I’ve been in Japan 8 weeks now, so thought I would post a similar kind of update I did back one month ago. As for what I did today, I slowed down a bit and strolled through Koishikawa Korakuen, a garden just north of central Tokyo. I have included some photos from today in between my notes below.
Ok, so after 2 months in Japan:
– Number of total places (cities, towns, short day-trips) I’ve been to so far: 24.
– Best sightseeing experience: the conglomeration of everything in Kyoto. Also, the Irozaki Coast in Izu was something else.
– Best cityscape view: Nagasaki held this for a while, but the views yesterday from Mori Tower in Roppongi were astonishing.
– Times I’ve ridden the shinkansen (bullet train): 7.
– Times I’ve eaten Japanese curry: Lost count.
– My profiency at Tokyo’s subway system: Master level.
– Favorite type of sightseeing: Coastlines, Japanese gardens and night views from skyscrapers. Oh, and interacting with the local people.
– Things I do now, like the Japanese, after 2 months here: get annoyed at faus pax foreigners commit especially on the train (as if I wasn’t a foreigner myself), not feel awkward paying a ¥300 ($3) bill at a 7-eleven with a ¥10,000 ($100) note since they always have enough cash, patiently wait at a crosswalk until the signal turns green (even if it’s a very small street), can ride the subway standing without needing to hold anything.
– Pictures I’ve taken so far: About 2,900.
– Most rewarding experience so far: Meeting and connecting with people in the most spontaneous of occasions. For example, back in Kyoto during the Cialthon event, I randomly selected one of the 10 cafes/bars during my run and that’s where I met two Japanese college students (who in turn picked that place because they were tired and it was the closest) who I then met again last week for lunch. Even they mentioned how amazing it was the way we met.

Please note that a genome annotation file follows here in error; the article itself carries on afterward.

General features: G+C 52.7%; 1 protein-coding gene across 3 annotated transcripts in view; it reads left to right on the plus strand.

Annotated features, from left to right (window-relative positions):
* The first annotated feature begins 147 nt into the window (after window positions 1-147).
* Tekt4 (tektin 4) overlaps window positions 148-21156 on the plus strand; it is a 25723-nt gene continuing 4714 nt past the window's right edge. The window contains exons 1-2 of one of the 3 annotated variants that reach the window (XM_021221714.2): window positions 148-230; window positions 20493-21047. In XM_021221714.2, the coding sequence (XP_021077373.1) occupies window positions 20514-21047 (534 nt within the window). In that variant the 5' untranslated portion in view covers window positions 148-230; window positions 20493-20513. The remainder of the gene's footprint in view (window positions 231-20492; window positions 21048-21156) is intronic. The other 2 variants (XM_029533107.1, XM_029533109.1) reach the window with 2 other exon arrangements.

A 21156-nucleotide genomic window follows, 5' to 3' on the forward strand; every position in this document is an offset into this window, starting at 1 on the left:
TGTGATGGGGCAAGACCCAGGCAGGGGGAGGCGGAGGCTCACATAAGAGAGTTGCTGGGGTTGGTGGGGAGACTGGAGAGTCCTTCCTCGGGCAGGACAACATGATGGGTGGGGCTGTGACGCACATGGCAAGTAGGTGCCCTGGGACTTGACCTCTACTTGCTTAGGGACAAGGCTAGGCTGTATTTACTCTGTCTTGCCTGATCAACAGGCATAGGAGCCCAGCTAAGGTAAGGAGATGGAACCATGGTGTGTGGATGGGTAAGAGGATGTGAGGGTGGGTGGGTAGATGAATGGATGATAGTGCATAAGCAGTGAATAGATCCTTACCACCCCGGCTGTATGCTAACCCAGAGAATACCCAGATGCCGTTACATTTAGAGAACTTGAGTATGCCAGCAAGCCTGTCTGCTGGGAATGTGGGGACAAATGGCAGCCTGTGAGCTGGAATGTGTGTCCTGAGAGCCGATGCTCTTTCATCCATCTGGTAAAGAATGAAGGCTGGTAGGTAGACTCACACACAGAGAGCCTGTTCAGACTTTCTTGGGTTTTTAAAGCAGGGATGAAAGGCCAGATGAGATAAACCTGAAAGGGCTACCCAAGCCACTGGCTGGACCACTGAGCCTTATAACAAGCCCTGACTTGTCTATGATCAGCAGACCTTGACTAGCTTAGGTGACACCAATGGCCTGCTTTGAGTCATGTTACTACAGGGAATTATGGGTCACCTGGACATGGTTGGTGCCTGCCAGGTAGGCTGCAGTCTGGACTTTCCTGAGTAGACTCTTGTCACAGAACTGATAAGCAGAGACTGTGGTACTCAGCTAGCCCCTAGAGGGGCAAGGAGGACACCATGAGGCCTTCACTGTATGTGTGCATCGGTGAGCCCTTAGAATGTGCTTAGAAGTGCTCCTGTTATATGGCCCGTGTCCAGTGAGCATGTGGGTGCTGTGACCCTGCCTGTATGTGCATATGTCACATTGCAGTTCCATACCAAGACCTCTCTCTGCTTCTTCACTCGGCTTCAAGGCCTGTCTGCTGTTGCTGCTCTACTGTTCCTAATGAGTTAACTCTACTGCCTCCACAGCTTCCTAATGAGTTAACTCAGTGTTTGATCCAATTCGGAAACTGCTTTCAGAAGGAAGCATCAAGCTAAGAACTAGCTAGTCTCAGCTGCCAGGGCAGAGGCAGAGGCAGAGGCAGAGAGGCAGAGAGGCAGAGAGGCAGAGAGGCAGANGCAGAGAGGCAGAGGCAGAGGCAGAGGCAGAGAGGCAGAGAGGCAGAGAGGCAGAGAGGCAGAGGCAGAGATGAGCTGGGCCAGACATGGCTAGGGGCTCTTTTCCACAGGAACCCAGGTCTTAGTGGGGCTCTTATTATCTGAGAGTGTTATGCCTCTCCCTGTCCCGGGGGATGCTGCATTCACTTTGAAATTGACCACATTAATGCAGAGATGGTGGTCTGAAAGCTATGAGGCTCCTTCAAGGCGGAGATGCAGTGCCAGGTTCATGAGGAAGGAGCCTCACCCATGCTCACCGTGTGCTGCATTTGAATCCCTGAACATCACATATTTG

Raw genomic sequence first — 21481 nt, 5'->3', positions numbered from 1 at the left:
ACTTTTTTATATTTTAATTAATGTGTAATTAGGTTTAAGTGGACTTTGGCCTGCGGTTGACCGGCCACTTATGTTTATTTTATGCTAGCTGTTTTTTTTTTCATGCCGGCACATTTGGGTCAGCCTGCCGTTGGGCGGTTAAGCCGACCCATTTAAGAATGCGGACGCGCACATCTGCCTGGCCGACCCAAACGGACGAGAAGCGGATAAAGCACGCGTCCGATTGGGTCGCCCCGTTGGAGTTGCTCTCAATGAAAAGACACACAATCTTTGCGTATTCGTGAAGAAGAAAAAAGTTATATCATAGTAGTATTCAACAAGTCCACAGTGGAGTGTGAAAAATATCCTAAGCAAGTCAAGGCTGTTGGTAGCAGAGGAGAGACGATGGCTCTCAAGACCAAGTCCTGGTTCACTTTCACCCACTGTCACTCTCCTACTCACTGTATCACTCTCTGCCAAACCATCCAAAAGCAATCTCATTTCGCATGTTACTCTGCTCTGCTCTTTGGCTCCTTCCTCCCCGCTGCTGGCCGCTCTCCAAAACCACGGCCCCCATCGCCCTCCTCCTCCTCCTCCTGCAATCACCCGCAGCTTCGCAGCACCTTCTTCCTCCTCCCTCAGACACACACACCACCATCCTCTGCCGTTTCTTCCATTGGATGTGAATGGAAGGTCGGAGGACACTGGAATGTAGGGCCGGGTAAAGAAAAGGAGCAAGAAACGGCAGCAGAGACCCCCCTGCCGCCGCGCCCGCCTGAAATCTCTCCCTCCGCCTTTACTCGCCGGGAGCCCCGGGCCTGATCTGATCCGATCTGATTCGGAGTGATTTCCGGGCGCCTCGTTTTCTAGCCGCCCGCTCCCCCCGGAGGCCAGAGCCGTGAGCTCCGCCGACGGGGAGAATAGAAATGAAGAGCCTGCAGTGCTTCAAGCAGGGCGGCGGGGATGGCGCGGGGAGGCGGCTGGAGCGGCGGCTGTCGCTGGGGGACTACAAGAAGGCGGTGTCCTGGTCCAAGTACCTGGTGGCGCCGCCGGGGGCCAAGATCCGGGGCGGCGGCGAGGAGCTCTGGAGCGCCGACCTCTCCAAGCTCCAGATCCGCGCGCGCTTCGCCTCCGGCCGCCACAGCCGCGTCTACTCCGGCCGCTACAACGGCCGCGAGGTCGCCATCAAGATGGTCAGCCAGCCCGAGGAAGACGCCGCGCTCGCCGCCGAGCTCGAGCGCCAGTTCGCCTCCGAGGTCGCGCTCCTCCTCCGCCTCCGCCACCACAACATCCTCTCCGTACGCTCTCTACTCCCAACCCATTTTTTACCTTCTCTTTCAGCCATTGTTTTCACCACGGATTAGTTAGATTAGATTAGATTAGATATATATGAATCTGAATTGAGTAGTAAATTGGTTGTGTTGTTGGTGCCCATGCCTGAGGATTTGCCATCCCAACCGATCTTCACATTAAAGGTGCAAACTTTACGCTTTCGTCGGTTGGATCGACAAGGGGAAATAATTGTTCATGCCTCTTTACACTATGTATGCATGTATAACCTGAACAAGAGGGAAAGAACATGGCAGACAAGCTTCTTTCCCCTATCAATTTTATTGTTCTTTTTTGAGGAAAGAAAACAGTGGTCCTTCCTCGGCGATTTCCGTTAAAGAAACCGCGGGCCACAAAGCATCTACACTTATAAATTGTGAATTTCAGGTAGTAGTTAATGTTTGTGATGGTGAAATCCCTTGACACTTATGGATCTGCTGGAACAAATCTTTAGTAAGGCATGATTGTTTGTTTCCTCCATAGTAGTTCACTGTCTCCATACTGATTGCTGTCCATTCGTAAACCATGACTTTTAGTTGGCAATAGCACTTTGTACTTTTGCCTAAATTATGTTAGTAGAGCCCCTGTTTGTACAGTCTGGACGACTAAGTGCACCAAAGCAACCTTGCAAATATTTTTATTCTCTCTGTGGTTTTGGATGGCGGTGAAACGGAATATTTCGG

– Things Japan does right:
Convenience in all manners and forms (from vending machines to 7-elevens to the ease of using transportation and the efficiency of its industry).
Organization (the majority of citizens closely follow general public regulations, stemming from Japan’s emphasis on responsibility as a group rather than an individual.
Technology. From the automated ticket-gates that use sensors for metro passes to short TV programs on some trains for those passengers with long commutes.
Food. It is impossible to not be able to find food here. Japan is definitely a foodie-loving country, and there is a huge variety (particularly in the big cities) of cuisine available.
– Things Japan does wrong:
Women’s rights. I haven’t personally encountered this since I’m just traveling around sightseeing, but it’s usually said women are not fairly treated here with regards to social standing and in the workplace. I think this has improved lately, but I’m not in office buildings so I can’t say for sure.
Loneliness. In my opinion, Japan is a very lonely country. And many industries in fact sponsor that. The majority of restaurants have counters for individual customers, and the general feeling I have gotten so far is many Japanese live largely solitary lives. Again, this is by no means everyone, and is just a sample of what I have observed.
Anyway, that’s it for now. Thank you.